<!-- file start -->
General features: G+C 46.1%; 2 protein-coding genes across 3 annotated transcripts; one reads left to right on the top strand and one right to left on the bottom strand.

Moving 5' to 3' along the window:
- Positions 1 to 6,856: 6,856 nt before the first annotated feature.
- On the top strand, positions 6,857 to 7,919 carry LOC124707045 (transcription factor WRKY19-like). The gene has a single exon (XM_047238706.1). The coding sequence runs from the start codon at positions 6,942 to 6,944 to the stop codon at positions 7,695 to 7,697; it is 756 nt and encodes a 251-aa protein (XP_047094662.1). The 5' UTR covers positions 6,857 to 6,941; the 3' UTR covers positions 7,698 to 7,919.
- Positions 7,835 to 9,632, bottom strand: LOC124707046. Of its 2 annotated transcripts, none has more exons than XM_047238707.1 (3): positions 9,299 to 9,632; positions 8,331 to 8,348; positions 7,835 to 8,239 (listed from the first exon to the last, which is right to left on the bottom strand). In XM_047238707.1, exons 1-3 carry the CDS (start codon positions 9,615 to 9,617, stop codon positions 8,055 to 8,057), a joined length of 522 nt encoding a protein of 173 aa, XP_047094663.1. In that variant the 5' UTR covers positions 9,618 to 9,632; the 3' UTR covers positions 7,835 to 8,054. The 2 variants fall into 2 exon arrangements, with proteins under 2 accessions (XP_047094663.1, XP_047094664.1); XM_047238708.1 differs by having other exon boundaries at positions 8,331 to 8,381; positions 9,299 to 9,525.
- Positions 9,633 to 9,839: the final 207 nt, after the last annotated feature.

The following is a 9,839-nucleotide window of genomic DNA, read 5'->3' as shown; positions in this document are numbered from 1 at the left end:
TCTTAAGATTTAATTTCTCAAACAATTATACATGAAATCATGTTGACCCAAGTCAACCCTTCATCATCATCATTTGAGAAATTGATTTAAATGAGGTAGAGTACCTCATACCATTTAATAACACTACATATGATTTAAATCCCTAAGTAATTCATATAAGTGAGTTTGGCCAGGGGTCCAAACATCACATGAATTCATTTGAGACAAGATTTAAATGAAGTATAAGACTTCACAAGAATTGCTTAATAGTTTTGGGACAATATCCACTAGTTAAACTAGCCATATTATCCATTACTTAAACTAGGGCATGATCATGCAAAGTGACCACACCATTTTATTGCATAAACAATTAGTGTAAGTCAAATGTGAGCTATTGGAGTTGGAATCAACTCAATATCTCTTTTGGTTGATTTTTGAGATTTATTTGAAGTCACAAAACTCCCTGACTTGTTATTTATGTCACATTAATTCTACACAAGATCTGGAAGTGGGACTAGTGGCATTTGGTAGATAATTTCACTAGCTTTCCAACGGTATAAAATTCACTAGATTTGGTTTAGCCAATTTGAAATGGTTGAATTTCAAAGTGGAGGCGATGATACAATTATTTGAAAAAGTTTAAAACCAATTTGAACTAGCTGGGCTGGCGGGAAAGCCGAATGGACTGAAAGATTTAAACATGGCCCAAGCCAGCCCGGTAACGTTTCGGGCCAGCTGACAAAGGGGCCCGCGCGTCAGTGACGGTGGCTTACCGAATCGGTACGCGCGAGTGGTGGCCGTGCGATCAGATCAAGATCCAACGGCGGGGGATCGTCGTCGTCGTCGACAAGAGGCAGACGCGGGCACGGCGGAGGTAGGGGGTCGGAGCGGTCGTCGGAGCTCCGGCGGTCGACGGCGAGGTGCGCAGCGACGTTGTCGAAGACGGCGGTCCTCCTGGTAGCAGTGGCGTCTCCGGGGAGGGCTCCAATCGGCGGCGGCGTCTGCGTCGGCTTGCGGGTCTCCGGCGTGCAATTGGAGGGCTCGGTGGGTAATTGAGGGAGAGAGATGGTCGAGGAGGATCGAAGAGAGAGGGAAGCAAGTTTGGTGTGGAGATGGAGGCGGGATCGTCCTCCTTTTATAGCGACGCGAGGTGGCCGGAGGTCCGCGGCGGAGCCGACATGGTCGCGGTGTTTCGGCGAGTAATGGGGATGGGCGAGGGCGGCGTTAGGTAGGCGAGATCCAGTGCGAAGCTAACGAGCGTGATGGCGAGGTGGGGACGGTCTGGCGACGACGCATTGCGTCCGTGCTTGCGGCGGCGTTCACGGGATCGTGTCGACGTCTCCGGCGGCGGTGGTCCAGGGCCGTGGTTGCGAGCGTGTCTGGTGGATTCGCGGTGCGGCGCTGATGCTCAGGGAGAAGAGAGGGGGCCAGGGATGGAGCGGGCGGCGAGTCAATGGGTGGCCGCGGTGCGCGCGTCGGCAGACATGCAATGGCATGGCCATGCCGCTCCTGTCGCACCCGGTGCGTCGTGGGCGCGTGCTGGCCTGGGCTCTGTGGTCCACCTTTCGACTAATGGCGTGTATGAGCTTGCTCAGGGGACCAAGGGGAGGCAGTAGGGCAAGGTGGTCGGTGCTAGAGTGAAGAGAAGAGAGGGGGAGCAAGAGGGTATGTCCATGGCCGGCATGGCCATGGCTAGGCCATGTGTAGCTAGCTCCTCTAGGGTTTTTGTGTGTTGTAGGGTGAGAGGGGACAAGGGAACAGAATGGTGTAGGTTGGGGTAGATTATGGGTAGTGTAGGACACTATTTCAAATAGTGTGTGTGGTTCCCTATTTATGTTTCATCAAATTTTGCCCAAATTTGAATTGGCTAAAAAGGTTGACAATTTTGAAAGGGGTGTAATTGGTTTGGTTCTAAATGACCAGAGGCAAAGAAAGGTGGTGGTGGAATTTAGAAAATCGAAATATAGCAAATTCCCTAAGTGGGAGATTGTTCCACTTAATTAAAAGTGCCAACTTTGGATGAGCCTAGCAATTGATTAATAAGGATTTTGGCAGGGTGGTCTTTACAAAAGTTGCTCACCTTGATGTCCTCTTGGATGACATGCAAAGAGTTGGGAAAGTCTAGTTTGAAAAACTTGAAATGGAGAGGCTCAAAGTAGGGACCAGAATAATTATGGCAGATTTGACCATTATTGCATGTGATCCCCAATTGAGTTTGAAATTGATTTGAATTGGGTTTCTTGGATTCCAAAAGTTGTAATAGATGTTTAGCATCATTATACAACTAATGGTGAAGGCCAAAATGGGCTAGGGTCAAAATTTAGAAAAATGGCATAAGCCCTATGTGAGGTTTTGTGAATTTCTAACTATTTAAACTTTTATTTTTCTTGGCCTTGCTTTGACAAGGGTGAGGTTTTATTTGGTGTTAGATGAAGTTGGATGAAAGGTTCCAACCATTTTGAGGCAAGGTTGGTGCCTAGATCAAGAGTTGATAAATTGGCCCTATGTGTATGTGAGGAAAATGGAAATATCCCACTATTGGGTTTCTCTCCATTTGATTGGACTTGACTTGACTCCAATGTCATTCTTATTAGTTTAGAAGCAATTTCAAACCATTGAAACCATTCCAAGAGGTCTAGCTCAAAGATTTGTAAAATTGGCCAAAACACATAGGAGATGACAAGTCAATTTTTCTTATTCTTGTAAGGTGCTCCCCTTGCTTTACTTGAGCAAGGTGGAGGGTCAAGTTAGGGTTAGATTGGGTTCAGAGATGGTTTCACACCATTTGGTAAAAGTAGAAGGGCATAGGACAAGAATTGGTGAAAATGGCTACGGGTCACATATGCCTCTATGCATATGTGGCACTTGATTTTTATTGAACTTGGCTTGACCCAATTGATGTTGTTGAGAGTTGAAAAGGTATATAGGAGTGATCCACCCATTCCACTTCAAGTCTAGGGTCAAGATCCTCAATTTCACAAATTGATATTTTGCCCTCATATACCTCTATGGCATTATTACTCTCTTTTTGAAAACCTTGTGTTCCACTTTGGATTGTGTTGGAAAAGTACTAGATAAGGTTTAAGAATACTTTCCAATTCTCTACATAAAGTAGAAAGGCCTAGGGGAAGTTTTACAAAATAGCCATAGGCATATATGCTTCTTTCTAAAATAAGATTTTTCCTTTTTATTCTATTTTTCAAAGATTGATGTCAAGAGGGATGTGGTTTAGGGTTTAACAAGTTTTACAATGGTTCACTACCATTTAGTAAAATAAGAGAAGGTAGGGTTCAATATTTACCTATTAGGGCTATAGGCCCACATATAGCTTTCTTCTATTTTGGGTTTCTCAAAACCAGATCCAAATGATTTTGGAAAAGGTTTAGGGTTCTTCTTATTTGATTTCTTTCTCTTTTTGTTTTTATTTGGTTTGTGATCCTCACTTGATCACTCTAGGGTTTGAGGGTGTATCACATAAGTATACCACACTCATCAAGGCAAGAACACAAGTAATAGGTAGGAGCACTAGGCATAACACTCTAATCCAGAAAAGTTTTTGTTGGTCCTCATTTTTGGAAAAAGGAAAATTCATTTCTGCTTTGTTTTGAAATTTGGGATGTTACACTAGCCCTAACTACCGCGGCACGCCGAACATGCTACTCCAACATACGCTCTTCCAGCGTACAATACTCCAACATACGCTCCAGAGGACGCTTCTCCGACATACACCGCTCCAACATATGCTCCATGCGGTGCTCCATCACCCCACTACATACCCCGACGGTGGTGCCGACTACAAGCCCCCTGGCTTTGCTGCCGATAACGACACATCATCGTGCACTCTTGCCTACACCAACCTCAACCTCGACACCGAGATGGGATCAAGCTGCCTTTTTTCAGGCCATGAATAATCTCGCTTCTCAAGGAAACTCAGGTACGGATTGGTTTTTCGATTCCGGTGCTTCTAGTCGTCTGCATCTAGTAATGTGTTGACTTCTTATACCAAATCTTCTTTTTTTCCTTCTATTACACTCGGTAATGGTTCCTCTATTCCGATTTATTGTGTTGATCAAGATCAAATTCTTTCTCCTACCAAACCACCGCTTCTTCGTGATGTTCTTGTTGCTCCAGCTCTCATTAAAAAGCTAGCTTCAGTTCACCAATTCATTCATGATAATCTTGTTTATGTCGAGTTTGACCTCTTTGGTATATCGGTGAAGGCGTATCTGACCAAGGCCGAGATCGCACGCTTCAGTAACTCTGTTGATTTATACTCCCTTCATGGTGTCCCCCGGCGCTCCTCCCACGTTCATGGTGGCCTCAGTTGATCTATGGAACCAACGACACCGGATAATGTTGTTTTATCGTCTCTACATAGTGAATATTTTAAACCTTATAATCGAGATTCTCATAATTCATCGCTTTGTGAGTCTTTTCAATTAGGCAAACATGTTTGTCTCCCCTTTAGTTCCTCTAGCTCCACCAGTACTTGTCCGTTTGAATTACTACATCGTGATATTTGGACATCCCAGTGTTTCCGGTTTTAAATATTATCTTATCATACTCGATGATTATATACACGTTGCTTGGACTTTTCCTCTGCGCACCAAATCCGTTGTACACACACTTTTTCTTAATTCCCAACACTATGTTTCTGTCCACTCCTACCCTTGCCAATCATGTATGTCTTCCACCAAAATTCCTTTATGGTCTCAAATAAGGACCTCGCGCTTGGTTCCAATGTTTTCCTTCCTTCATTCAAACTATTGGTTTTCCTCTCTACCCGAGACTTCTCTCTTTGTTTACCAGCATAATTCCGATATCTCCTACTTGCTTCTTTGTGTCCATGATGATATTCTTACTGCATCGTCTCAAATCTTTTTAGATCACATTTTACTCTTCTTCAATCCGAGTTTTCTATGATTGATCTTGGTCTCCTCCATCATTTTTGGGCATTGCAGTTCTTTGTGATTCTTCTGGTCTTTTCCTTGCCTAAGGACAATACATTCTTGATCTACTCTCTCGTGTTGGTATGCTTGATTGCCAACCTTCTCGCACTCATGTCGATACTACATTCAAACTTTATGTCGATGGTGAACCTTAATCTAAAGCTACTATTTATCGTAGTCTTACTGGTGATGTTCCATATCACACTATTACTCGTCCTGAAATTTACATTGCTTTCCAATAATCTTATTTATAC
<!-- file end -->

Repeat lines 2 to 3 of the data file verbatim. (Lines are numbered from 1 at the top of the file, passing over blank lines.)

Moving 5' to 3' along the window:
- Positions 1 to 6,856: 6,856 nt before the first annotated feature.